Landmark publications

The first significant book came from the Australian psychiatrist, Dr Ainslie Meares. Relief Without Drugs was first published in 1967 in the United Kingdom and it rapidly created a global publishing sensation and was translated into many languages.

The psychologist Larry LeShan spent the 1960s delving into parapsychology and also became a founding pioneer in psycho-oncology, applying his training to the betterment of people affected by cancer. His book, How to Meditate was published in 1974 and became a standard reference for many years.

In 1975, another landmark book emerged. Herbert Benson, a cardiologist and convert to Transcendental Meditation (TM), published his scientifically based, runaway bestseller The Relaxation Response. Benson advocated a more secular version of TM, detailing a simple mantra-based meditation technique.

Then in 1978 Carl Simonton and Stephanie Matthews published Getting Well Again, which broke new ground. It applied Stephanie’s training as a performance psychologist to enhance Carl’s work as a radiation-oncologist. Carl and Stephanie focused on teaching their patients imagery techniques to complement and facilitate radiotherapy. They reported positive results and their research findings rapidly opened the doors to developments in the study and practice of the therapeutic use of imagery.

The 1970s and 1980s saw excellent books published on meditation. In the therapeutic arena, Pauline McKinnon, a patient of Dr Meares’ who used his methods to recover from agoraphobia in 1983, published, In Stillness Conquer Fear. Ian Gawler’s first book, You Can Conquer Cancer, with its emphasis on the therapeutic application of meditation was released in 1984, followed by his first book specifically on meditation, Peace of Mind in 1987, then Meditation - Pure and Simple in 1996, and The Creative Power of Imagery in 1997.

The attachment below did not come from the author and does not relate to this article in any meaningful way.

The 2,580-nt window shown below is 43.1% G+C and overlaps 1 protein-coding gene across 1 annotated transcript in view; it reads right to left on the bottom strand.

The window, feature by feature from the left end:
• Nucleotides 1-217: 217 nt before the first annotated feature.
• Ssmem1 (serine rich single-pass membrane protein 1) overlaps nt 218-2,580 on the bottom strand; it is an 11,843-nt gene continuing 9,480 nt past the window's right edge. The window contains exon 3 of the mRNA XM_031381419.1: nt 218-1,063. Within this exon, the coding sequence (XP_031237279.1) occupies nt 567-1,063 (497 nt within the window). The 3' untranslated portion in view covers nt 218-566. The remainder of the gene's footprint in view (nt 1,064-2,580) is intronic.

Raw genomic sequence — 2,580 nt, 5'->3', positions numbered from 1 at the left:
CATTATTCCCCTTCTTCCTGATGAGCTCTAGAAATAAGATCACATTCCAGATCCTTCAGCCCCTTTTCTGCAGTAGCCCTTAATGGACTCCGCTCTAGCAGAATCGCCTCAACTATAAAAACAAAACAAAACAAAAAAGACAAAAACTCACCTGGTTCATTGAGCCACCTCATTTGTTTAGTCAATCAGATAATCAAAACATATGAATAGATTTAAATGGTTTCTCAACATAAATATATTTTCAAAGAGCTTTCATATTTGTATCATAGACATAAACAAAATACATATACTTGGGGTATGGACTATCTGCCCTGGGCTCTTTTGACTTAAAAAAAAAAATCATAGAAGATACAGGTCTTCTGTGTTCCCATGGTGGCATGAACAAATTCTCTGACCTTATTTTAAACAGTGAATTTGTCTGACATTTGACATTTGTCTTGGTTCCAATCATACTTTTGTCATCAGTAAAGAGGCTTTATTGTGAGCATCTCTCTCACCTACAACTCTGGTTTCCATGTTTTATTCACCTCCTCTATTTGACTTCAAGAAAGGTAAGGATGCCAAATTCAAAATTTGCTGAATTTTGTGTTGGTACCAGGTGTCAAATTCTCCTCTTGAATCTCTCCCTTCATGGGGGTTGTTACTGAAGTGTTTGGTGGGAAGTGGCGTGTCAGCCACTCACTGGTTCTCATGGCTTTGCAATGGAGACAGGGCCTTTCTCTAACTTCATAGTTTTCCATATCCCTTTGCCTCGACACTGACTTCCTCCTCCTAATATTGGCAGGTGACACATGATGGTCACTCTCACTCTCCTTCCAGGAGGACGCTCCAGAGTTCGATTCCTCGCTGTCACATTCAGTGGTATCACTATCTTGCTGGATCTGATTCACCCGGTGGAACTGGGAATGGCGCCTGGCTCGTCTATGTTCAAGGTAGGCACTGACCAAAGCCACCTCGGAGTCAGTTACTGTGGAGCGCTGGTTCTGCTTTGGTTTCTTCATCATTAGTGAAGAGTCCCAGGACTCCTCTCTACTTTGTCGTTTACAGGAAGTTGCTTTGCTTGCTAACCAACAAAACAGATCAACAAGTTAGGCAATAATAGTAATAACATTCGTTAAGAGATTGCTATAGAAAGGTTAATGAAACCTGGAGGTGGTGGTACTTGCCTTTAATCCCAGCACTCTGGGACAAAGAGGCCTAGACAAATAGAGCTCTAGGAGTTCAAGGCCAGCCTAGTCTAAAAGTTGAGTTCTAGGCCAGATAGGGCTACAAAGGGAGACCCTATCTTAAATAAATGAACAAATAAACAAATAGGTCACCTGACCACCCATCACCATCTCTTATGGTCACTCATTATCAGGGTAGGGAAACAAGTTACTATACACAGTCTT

The next major wave in therapeutic meditation was propelled by Jon Kabat-Zinn’s first book, which detailed the use of mindfulness in the therapeutic setting. Full Catastrophe Living published in 1990, has catalysed huge interest in mindfulness among the public and the scientific research community.

In 1992 Sogyal Rinpoche published his spiritual classic The Tibetan Book of Living and Dying, which to date has sold over two million copies and has been translated into over 30 languages.

At the beginning of the 21st century, a series of breakthroughs in neurological research were summarised in Norman Doidge’s book The Brain that Changes Itself. A research psychiatrist, Doidge documented revolutionary discoveries in the new and exciting field of neuroplasticity demonstrating that our brain changes both its physical structure and function according to how we use it. This has tremendous potential for those hoping to recover from major head injuries or disease.